2. Positive screen (≥3) for problematic use of a non-alcohol, non-nicotine drug based on the Drug Abuse Screening Test (DAST)
  3. At least one day of problematic drug use (excluding alcohol and nicotine) in the past 30 days
  4. Age 18 years or older
  5. Adequate English proficiency
  6. Ability to provide informed consent
  7. Access to phone (for booster sessions)

Exclusion Criteria:

  1. Inability to participate due to emergency treatment
  2. Significant impairment of cognition or judgment rendering the person incapable of informed consent. (e.g., traumatic brain injury, delirium, intoxication)
  3. Status as a prisoner or in police custody at the time of treatment.
  4. Current engagement in addiction treatment
  5. Residence more than 50 miles from the location of follow-up visits
  6. Inability to provide sufficient contact information (must provide at least 2 reliable locators).
  7. Prior participation in the current study.
  Contacts and Locations
Choosing to participate in a study is an important personal decision. Talk with your doctor and family members or friends about deciding to join a study. To learn more about this study, you or your doctor may contact the study research staff using the Contacts provided below. For general information, see Learn About Clinical Studies.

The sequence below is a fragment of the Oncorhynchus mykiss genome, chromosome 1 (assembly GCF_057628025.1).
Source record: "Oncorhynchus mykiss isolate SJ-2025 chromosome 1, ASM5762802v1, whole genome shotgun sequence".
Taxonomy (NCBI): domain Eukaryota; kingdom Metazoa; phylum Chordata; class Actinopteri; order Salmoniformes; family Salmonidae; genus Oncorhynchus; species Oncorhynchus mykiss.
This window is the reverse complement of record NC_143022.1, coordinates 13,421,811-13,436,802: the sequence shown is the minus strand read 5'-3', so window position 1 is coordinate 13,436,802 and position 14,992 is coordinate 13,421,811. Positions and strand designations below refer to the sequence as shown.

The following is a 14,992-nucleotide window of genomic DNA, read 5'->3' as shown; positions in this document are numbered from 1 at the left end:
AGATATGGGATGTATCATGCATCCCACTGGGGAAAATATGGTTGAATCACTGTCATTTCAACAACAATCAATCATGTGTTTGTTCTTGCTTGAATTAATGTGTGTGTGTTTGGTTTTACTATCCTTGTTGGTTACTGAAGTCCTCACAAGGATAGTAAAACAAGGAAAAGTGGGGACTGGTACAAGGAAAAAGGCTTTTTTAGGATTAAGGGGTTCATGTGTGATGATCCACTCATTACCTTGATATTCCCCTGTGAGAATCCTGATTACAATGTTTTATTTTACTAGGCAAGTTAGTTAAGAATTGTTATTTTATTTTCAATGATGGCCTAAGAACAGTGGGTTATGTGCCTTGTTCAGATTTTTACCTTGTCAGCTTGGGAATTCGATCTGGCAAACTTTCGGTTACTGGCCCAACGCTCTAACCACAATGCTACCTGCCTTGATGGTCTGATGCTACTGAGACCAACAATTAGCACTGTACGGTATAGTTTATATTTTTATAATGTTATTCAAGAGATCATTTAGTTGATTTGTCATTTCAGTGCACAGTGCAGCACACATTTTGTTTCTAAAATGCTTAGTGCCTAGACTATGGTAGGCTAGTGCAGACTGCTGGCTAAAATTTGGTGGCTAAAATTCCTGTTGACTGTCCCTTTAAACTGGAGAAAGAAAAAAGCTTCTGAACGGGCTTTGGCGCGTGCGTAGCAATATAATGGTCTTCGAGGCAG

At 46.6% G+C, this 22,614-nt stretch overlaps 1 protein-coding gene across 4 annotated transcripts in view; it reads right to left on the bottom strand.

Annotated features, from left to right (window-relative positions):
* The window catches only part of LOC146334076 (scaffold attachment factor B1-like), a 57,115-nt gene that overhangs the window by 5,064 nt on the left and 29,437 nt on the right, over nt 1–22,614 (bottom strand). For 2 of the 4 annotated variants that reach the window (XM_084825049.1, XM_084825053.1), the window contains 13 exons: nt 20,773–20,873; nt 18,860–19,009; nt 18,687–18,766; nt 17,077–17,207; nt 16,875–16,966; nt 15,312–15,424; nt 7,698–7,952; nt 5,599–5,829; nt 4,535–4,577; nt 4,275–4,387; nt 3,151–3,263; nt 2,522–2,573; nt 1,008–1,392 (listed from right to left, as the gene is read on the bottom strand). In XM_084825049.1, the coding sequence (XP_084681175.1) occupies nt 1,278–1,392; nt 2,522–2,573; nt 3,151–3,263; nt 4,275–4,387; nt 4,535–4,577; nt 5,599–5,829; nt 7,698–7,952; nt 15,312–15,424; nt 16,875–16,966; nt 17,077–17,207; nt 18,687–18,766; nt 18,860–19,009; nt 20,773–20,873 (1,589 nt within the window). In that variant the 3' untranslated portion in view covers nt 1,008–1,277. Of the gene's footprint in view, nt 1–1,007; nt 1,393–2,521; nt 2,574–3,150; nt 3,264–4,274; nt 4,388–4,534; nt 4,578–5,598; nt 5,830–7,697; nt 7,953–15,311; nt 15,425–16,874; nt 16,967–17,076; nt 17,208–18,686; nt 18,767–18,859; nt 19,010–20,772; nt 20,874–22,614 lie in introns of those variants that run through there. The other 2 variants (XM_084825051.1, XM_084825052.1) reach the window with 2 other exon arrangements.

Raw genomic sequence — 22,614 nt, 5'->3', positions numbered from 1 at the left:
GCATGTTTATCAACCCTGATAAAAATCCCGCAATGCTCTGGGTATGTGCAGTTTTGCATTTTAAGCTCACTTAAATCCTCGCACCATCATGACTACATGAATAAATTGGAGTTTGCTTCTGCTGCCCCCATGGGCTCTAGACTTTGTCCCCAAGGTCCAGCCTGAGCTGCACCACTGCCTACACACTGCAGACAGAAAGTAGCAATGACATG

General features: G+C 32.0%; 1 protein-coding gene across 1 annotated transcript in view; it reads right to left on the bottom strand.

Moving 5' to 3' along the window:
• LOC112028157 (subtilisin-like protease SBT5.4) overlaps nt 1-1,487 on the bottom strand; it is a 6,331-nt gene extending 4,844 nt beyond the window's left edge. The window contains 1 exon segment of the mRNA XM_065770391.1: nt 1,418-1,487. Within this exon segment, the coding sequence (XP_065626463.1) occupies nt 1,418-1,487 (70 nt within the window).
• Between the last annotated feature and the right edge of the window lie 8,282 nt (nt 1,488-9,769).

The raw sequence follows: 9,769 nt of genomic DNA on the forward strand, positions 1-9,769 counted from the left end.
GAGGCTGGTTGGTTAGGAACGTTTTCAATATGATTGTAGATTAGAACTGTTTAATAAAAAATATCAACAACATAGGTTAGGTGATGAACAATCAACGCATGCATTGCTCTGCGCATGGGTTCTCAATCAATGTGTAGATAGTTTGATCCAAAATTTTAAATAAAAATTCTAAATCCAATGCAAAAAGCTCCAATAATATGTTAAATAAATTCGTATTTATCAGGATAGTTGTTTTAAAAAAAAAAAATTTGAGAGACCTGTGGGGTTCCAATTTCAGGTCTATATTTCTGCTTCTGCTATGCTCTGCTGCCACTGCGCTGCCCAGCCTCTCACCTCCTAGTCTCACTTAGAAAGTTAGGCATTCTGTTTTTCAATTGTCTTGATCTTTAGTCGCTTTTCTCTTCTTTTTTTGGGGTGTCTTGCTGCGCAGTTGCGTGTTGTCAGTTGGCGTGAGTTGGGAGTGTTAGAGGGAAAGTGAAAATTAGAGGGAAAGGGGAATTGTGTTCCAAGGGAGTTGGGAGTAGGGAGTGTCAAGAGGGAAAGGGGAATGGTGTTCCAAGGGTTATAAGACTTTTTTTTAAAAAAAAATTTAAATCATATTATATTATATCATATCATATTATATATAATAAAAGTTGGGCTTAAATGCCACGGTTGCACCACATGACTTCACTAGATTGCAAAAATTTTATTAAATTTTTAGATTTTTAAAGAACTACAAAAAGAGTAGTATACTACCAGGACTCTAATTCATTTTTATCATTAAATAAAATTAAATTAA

Please refer to this study by its ClinicalTrials.gov identifier: NCT01207791

Locations
United States, Florida
Jackson Memorial Hospital
Miami, Florida, United States
United States, Massachusetts
Massachusetts General Hospital
Boston, Massachusetts, United States
United States, New Mexico
University of New Mexico Hospital
Albuquerque, New Mexico, United States, 87131
United States, New York
Belleview Hospital
New York, New York, United States
United States, Ohio
University of Cincinnati Hospital
Cincinnati, Ohio, United States
United States, Washington
University of Washington
Seattle, Washington, United States
United States, West Virginia
West Virginia University Hospital
Morgantown, West Virginia, United States
Sponsors and Collaborators
University of New Mexico
Investigators
Principal Investigator: Michael P. Bogenschutz, M.D. University of New Mexico
  More Information

No publications provided by University of New Mexico

Additional publications automatically indexed to this study by ClinicalTrials.gov Identifier (NCT Number):
Responsible Party: Michael Bogenschutz, PI, University of New Mexico
ClinicalTrials.gov Identifier: NCT01207791     History of Changes
Other Study ID Numbers: NIDA CTN Protocol 0047, U10DA015833, U10DA013732
Study First Received: September 21, 2010
Last Updated: May 22, 2013
Health Authority: United States: Federal Government
United States: Institutional Review Board

Keywords provided by University of New Mexico:
drug abuse
emergency department
brief intervention
motivational interviewing
SBIRT

Additional relevant MeSH terms:
Emergencies
Disease Attributes
Pathologic Processes

ClinicalTrials.gov processed this record on October 01, 2014